2012-2013 Winter Report Progress Report

Winter2013Ranks

Meteorological Winter of 2012-2013 has passed into memory lane. Time flies fast as Christmas felt like yesterday and it is almost Easter. So, how did Winter 2012-2013 stack up?

America
Temperature: 34.36°F
Rainfall: 7.10

1895-2013 Winter Statistics
Winter Temperature Mean: 33.01°F
Standard Deviation: 1.99

Winter Rainfall Mean: 6.43
Standard Deviation: 0.88

America had the 24th warmest winter on record. Quite warm if you think about it. This winter was cooler as last winter. 2011-2012 Winter was the 5th warmest winter on record. A winter without much snowfall, which gave way to drought and warm year in 2012.

If there is a consolation prize for this winter, it was a wetter than normal winter on top of more snow. America had the 22nd wettest winter on record. That is an improvement from last winter, which had the 24th driest winter on record. It is rain that is needed to put a dent on the drought.

Texas
Temperature: 50.07°F
Rainfall: 4.93

1895-2013 Winter Statistics
Winter Temperature Mean: 47.97°F
Standard Deviation: 2.29

Winter Rainfall Mean: 5.10
Standard Deviation: 1.90

Texas had quite a warm winter as it was above the standard deviation. Texas had the 18th warmest winter on record, which puts it in the top 20 warmest winter from 1895 to 2013. The previous winter had the 35th warmest winter on record. 2011-2012 winter was cooler than the winter of 2012-2013.

Texas had the 55th wettest winter on record. Last winter, Texas had the 10th wettest winter on record. Quite a stark contrast if you think about it. A wet winter gives a cooler winter as there are cloud cover and moisture in the air that moderates the temperature. The rainfall amount is within the normal range as it is within standard deviation. Texas could use more rain to put an end to the drought plaguing Texas.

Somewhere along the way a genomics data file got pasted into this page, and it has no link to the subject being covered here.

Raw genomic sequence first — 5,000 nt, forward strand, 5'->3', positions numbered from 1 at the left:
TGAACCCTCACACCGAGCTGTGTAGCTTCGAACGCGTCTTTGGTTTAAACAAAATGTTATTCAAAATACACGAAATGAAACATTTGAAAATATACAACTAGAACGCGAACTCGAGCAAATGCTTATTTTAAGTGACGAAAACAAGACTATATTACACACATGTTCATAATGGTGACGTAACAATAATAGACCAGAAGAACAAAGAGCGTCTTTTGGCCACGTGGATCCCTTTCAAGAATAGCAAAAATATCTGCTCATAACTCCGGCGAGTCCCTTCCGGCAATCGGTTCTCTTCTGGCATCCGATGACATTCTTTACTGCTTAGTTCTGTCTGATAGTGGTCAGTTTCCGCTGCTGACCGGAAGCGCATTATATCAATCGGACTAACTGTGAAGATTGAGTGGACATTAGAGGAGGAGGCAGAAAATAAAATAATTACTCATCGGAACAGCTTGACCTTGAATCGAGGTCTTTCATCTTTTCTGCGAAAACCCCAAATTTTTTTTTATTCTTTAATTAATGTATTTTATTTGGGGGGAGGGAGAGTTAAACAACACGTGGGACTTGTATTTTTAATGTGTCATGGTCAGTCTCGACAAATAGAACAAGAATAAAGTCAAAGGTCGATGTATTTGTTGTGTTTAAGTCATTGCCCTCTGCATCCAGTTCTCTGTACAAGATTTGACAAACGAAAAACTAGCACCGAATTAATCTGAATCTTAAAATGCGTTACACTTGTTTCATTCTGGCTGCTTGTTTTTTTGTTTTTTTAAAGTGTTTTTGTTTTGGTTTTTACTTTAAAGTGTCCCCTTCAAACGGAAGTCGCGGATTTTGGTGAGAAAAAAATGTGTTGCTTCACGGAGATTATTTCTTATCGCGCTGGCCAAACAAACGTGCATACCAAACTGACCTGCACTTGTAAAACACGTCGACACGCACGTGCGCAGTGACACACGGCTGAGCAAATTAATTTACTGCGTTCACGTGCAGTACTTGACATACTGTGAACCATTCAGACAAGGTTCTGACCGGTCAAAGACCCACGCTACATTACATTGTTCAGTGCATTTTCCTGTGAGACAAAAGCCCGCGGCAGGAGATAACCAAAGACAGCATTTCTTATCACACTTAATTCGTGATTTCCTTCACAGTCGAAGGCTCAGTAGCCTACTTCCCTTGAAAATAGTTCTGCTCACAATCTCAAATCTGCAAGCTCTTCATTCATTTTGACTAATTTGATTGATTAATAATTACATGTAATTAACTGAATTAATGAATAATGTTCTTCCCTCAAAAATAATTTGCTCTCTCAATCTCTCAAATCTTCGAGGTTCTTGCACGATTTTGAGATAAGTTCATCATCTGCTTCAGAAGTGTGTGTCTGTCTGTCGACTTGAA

Upper Texas Coast
Temperature: 58.07°F
Rainfall: 11.45

1895-2013 Winter Statistics
Winter Temperature Mean: 55.12°F
Standard Deviation: 2.63

Winter Rainfall Mean: 10.72
Standard Deviation: 3.46

Upper Texas Coast had the 16th warmest winter on record. It was warm even by Southeast Texas standard, even though they have mild winters. Last winter, the Upper Texas Coast had the 18th warmest winter on record. Another warm winter for the record book and back to back, like in 1998-1999 and 1999-2000. The Ghost of Winter Past did not want to leave the Upper Texas Coast.

The Upper Texas Coast had the 42nd wettest winter on record. Last winter, Upper Texas Coast had the 14th wettest winter on record, which occurred in a La Nina winter. Upper Texas Coast is drier than last year. However, in terms of rainfall, Upper Texas Coast had a normal rainfall as it is within the standard deviation. It is still concerning as there has not been a lot of rain lately as Upper Texas Coast is seeing droughts developing.

2012-2013WinterAnalogWeatherOutcome

So, how did my winter forecast hold up? It held up for the most part. East of the Continental Divide had warmer than normal winters, while west of the Continental Divide and Hawaii were cooler. However, Alaska, Western Canada, and Northeastern Canada was warmer than normal. The analog winters of 1951-1952, 1963-1964, and 2001-2002 have Alaska, Western Canada, and Northeastern Canada cooler than normal. In terms of rainfall, it was much wetter in the Midwest, Great Lakes, Southern Alaska, and Western Canada than in the analog winters. It was much drier in the West Coast and Southeast.

2012-2013WinterAnalogOutcome500mbGeopotentialHeight

How was the upper level atmosphere like? For the most part it came close. The North Atlantic Oscillation (NAO) was positive as there is a upper level high pressure over Greenland. There is also upper level ridging over Northwest Africa. On the other hand, there were strong upper level trough over Russia and Central Europe.

I think my winter forecast held up well. I would give myself a A- as there are rooms for improvements. I base analogs on Pacific Decadal Oscillation (PDO), Atlantic Multidecadal Oscillation (AMO), and El Nino Southern Oscillation (ENSO). The reason I use PDO and AMO is that they are long term and change about every decade or so. ENSO changes every year, so one year could be La Nina, while the other year is El Nino. El Nino and La Nina have an impact on winter weather.

1951-1952, 1963-1964, and 2001-2002 had cool PDO, warm AMO, and neutral ENSO, which 2013 had. As for spring analogs, I am going to use the same analog winters, which are 1952, 1964, and 2002.

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